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California’s early outlook sees above-average cherry season

Optimistic. That’s the view right now of the California cherry season that will get underway at the end of April.

“We’re optimistic based on a very good chill season,” says Nick Lucich of Delta Packing Co. “We’ve accumulated above what we had last year on chill in all the major growing districts. There are key ingredients we need for a successful season and the number one ingredient is chill with a good winter where the trees get a good rest.”

Couple that with the strong precipitation California saw in both December and January. “We’re filling the reservoirs and getting good groundwater. We’re also getting a lot of snow pack in the Sierras for water for late summer so that’s very very good,” says Lucich.

California is also coming off a lighter 2022 cherry crop where it had roughly 50 percent of the crop and packed just over 5.2 million boxes. That’s down from the over 10 million boxes it packed in 2021, which was a record year. “The thinking is this year the trees may have stored up some energy from last year,” he says. “The state’s potential is 10 million+ boxes if every growing district has a good yield. For the last 10 years, it was about 6.5-7 million boxes on average so right now we’re just calling this an above-average crop.”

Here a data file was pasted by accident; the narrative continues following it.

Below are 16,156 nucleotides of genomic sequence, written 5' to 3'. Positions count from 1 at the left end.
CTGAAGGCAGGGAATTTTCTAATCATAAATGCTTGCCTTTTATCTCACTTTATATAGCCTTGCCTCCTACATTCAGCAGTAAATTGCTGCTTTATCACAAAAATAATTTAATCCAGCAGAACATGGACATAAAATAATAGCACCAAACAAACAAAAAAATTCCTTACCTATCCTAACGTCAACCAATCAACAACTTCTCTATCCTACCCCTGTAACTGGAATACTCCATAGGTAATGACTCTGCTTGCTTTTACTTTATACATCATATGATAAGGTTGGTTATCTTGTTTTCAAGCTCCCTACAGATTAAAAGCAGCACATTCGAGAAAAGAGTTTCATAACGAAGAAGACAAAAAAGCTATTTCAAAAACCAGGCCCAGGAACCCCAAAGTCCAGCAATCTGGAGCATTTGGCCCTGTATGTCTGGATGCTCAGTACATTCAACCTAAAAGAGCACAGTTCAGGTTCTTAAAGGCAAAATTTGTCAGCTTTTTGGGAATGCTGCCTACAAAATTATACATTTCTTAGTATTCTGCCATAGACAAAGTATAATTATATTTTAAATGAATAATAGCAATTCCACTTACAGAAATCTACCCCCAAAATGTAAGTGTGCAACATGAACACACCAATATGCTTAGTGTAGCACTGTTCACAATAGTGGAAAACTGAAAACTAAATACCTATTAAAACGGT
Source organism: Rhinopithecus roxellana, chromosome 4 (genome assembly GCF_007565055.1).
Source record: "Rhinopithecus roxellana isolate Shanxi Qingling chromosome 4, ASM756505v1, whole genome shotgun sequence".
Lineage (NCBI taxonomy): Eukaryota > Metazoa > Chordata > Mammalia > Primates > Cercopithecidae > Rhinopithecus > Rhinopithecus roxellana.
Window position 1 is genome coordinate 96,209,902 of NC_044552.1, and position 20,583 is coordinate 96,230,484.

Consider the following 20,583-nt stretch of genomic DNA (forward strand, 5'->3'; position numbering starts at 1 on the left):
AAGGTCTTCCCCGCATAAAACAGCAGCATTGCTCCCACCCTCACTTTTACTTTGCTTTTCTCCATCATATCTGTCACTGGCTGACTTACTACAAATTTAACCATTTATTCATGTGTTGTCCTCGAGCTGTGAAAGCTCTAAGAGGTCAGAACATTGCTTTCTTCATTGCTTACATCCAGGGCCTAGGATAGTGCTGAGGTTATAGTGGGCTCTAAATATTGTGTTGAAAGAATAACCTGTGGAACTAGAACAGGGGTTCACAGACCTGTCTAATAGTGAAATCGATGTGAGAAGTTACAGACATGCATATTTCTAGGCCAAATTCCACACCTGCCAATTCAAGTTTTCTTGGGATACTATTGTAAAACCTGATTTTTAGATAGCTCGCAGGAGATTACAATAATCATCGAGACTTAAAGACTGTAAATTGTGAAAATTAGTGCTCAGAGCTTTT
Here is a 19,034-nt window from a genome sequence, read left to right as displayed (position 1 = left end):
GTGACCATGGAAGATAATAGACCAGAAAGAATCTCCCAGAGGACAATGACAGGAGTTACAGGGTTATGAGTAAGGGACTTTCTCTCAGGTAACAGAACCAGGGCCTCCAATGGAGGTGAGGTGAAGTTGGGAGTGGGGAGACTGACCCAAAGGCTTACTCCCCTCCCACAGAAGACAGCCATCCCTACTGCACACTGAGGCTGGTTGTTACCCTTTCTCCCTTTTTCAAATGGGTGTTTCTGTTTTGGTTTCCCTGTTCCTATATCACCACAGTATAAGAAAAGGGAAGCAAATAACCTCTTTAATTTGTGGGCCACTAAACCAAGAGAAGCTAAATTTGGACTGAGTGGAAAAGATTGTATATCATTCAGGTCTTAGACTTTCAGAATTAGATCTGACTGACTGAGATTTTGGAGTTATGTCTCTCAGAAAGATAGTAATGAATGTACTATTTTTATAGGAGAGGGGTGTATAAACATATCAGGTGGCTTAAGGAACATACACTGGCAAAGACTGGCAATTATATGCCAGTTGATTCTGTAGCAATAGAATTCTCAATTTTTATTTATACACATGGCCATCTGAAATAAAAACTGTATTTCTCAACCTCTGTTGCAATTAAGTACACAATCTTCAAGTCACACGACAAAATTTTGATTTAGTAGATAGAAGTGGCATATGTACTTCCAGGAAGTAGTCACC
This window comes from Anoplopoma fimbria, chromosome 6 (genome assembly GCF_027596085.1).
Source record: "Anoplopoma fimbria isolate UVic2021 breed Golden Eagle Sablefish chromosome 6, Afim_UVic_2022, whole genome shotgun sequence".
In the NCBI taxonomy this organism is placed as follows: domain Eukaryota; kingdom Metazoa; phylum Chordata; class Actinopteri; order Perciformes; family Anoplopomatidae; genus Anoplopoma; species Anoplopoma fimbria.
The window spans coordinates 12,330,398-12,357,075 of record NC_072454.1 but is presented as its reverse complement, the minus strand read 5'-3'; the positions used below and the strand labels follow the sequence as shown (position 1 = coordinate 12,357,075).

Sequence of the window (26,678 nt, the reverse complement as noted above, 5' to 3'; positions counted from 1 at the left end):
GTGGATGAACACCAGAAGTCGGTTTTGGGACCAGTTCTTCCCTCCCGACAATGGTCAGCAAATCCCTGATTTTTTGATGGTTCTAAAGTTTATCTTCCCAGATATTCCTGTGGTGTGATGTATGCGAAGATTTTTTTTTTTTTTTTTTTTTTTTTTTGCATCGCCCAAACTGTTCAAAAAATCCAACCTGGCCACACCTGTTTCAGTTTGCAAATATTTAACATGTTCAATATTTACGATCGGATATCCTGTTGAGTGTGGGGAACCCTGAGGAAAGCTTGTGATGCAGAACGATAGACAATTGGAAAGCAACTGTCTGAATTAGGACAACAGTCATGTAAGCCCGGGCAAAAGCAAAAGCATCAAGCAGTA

Usual start time
That said, last year also saw an earlier start to the season following a dry, warm January. This year’s potential start on April 25 would be five to seven days later or hitting a more “normal” start to the season.  

On the demand side, expectations are that demand will be good and Lucich is already speaking with retailers about their upcoming California cherry plans. The challenge, he notes, will be to set cherry pricing that factors in inflation on both sides of the equation--for growers, with those increased costs and for consumers with notably tighter wallets this year.

Export also looks promising though, even with international challenges such as Chinese tariffs and an increasingly competitive Japan. “Japan used to be the king of cherries with exporting but they’ve become more price-sensitive. There’s also been a slight decline over the past few years,” he says. “However South Korea is a market that continues to grow and Canada looks good as well. Canada was about 43 percent of our export market last year. Our export total was just over 20 percent or just over a million boxes.”

With the season getting underway two months from now, the tone, for now, is cautiously optimistic. “We’re far from harvest and we still need a lot of crucial things to happen. However we’re optimistic that some of the key ingredients we need are getting met,” says Lucich.  

For more information:
Nick Lucich
Delta Packing Co. of Lodi
Ph: +1 (209) 334-1023
[email protected]